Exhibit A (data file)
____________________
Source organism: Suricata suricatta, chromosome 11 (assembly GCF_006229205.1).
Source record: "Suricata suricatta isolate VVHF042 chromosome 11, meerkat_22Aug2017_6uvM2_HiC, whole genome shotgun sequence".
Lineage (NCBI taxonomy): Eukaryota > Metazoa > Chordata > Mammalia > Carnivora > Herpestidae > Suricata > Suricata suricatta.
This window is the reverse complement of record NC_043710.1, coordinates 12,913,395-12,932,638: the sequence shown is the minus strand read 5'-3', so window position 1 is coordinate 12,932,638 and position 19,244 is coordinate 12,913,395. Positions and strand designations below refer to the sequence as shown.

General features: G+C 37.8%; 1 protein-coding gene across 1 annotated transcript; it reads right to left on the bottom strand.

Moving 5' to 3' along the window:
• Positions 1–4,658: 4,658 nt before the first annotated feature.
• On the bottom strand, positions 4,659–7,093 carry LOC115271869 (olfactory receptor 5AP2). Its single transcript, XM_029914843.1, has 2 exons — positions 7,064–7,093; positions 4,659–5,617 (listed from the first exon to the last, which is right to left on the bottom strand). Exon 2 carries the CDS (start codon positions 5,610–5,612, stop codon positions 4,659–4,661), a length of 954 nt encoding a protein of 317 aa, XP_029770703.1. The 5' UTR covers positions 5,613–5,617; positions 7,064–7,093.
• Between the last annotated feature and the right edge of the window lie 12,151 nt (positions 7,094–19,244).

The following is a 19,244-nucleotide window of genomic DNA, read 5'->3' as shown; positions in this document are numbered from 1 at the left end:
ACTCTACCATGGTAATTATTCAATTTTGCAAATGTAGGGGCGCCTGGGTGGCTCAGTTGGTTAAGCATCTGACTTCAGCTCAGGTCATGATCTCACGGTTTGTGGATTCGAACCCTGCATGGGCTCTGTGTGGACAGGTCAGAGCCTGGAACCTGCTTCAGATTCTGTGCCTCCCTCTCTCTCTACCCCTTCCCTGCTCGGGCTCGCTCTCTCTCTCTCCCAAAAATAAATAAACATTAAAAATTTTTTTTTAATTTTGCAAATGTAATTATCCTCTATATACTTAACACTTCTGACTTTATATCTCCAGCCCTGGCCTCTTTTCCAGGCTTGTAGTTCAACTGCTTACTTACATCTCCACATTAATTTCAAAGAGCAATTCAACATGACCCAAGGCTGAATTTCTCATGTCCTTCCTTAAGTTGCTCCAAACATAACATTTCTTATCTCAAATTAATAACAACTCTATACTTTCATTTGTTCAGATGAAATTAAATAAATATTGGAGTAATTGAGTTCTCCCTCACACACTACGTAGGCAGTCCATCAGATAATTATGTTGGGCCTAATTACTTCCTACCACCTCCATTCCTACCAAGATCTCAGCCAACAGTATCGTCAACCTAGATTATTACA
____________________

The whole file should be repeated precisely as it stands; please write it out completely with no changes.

Source organism: Suricata suricatta, chromosome 11 (assembly GCF_006229205.1).
Source record: "Suricata suricatta isolate VVHF042 chromosome 11, meerkat_22Aug2017_6uvM2_HiC, whole genome shotgun sequence".
Lineage (NCBI taxonomy): Eukaryota > Metazoa > Chordata > Mammalia > Carnivora > Herpestidae > Suricata > Suricata suricatta.
This window is the reverse complement of record NC_043710.1, coordinates 12,913,395-12,932,638: the sequence shown is the minus strand read 5'-3', so window position 1 is coordinate 12,932,638 and position 19,244 is coordinate 12,913,395. Positions and strand designations below refer to the sequence as shown.

General features: G+C 37.8%; 1 protein-coding gene across 1 annotated transcript; it reads right to left on the bottom strand.

Moving 5' to 3' along the window:
• Positions 1–4,658: 4,658 nt before the first annotated feature.
• On the bottom strand, positions 4,659–7,093 carry LOC115271869 (olfactory receptor 5AP2). Its single transcript, XM_029914843.1, has 2 exons — positions 7,064–7,093; positions 4,659–5,617 (listed from the first exon to the last, which is right to left on the bottom strand). Exon 2 carries the CDS (start codon positions 5,610–5,612, stop codon positions 4,659–4,661), a length of 954 nt encoding a protein of 317 aa, XP_029770703.1. The 5' UTR covers positions 5,613–5,617; positions 7,064–7,093.
• Between the last annotated feature and the right edge of the window lie 12,151 nt (positions 7,094–19,244).

The following is a 19,244-nucleotide window of genomic DNA, read 5'->3' as shown; positions in this document are numbered from 1 at the left end:
ACTCTACCATGGTAATTATTCAATTTTGCAAATGTAGGGGCGCCTGGGTGGCTCAGTTGGTTAAGCATCTGACTTCAGCTCAGGTCATGATCTCACGGTTTGTGGATTCGAACCCTGCATGGGCTCTGTGTGGACAGGTCAGAGCCTGGAACCTGCTTCAGATTCTGTGCCTCCCTCTCTCTCTACCCCTTCCCTGCTCGGGCTCGCTCTCTCTCTCTCCCAAAAATAAATAAACATTAAAAATTTTTTTTTAATTTTGCAAATGTAATTATCCTCTATATACTTAACACTTCTGACTTTATATCTCCAGCCCTGGCCTCTTTTCCAGGCTTGTAGTTCAACTGCTTACTTACATCTCCACATTAATTTCAAAGAGCAATTCAACATGACCCAAGGCTGAATTTCTCATGTCCTTCCTTAAGTTGCTCCAAACATAACATTTCTTATCTCAAATTAATAACAACTCTATACTTTCATTTGTTCAGATGAAATTAAATAAATATTGGAGTAATTGAGTTCTCCCTCACACACTACGTAGGCAGTCCATCAGATAATTATGTTGGGCCTAATTACTTCCTACCACCTCCATTCCTACCAAGATCTCAGCCAACAGTATCGTCAACCTAGATTATTACA